Payments are now officially complete on the four-laning project on Highway 63 from Kirksville to Macon with the State Highways and Transportation Commission accepting the symbolic final payment during its meeting conducted Wednesday in the Northeast District at Truman State University.
The cost-share program, funded locally by a voter-approved 1/2-cent sales tax, brought the about 30-mile stretch of four-laning to fruition and its supporters presented a symbolic check for $696,498 to the governing entity of the Missouri Department of Transportation, marking the final payment and bringing an end to the arrangement that has gone on as a model for cost-share infrastructure projects across the state.
Commission Chair Lloyd J. Carmichael highlighted the effort as the state's first significant cost-share project.
"It's projects like this that have allowed transportation in Missouri to go forward," he said, especially in light of declining state and federal funding.
The effort was spurred on more than a decade ago by the local Highway 63 Corporation, with members Harriet Beard and Elsie Gaber presenting the final payment from the local sales tax.
"We saw this day coming many years ago," Gaber said. "And we're savoring the moment."
She thanked both the highways commission and local voters that approved the sales tax in 2002 for contributing to the project that eventually connected Macon and Kirksville with a four-laned, divided highway over safety and economic development concerns.
Long-time corporation member Beard said with the four-laning project completed and paid for, attention must now shift to finishing the four-laning from Kirksville to the Iowa border.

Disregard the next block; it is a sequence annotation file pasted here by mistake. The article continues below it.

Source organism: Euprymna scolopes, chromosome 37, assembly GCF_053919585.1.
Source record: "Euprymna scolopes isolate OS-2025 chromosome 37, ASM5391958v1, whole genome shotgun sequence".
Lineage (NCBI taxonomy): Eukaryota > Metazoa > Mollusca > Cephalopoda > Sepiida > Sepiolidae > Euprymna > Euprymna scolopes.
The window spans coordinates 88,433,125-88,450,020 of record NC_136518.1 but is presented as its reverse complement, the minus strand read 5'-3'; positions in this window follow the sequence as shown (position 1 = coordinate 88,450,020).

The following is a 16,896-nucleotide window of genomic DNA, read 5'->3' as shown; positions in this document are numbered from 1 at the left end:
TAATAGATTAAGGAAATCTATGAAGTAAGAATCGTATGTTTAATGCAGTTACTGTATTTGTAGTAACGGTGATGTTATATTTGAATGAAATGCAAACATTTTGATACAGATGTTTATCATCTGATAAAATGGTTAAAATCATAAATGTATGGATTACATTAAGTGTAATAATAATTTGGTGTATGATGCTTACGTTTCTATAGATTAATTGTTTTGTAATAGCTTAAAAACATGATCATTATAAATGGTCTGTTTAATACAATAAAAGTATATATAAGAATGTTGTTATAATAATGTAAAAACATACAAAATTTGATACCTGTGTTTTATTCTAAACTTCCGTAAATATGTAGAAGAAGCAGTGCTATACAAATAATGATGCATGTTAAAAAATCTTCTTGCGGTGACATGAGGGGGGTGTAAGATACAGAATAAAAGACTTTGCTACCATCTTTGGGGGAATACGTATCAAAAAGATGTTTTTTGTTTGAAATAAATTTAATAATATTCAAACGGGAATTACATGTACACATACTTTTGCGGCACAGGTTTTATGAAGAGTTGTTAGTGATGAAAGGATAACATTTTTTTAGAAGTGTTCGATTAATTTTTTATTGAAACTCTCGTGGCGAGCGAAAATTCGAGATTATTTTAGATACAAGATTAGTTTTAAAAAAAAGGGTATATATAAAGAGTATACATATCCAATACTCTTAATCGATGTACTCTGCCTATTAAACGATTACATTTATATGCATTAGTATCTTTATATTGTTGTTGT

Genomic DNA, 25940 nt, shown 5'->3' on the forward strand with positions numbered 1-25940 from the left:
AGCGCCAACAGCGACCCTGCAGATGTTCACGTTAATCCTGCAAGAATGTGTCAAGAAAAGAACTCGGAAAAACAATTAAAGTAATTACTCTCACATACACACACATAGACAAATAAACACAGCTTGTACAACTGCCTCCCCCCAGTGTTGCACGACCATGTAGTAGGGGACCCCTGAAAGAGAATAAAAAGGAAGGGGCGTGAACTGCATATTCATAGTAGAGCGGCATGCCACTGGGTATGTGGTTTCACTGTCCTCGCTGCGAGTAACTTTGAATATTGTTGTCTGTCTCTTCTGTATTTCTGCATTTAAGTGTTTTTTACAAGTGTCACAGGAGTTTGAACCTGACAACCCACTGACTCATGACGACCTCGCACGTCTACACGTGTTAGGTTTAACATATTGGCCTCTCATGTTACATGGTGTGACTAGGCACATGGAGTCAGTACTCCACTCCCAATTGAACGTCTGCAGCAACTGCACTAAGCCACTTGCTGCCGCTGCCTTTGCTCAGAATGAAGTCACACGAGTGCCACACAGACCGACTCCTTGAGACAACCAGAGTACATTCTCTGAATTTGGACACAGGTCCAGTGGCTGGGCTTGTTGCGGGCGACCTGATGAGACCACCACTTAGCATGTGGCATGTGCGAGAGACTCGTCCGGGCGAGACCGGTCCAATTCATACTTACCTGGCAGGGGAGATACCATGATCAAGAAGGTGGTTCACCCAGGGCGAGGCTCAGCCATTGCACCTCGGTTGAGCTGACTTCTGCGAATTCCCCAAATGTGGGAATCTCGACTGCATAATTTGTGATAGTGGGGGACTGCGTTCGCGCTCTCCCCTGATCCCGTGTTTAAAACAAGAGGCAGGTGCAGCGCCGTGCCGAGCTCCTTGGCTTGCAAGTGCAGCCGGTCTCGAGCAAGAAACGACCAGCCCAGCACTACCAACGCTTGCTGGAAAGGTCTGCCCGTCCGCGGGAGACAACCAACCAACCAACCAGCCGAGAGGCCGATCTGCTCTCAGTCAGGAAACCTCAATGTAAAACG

"We now need to get from I-70 [in Jefferson City] to I-80 [in Des Moines, Iowa,]" she said.
Four-laning coalition coordinator Joy Evans of Iowa also urged the commission to consider additional attention on the project, saying, "We want to connect the dots. But we're short of funds, just like everyone else."
Carmichael thanked the presenters for "reminding us of the need to extend to the Iowa border."
But the project is not on the immediate horizon and was not outlined in the five-year design funding schedule MoDOT released in May. That's due at least in part to decreased funding and spending across the state on infrastructure and transportation projects, as highlighted by Roberta Broeker, the commission's chief financial officer.
"We're looking at a declining source of revenue [based on gasoline sales] and people are driving less and driving more efficient vehicles," she told the commission during its fiscal year 2014 budget presentation. "And combined with the fact the rate hasn't changed in 20 years and certainly hasn't kept pace with the inflationary costs of materials."
Broeker presented and the commission approved a FY2014 budget that calls for about $2.1 billion in spending, down about $500 million from FY2010 and about $200 million from last year's budget.
Page 2 of 2 - The process is part of a planned scale down of MoDOT operations, announced in 2011, that also included cuts of more than 1,000 jobs, sell-off of hundreds of pieces of equipment and significant reductions in spending.
Locally, with one project paid off, payments are set to begin later this month on the Highway 63 bypass project. That effort was also partially funded by another 1/2-cent sales tax approved in 2008 by Kirksville voters.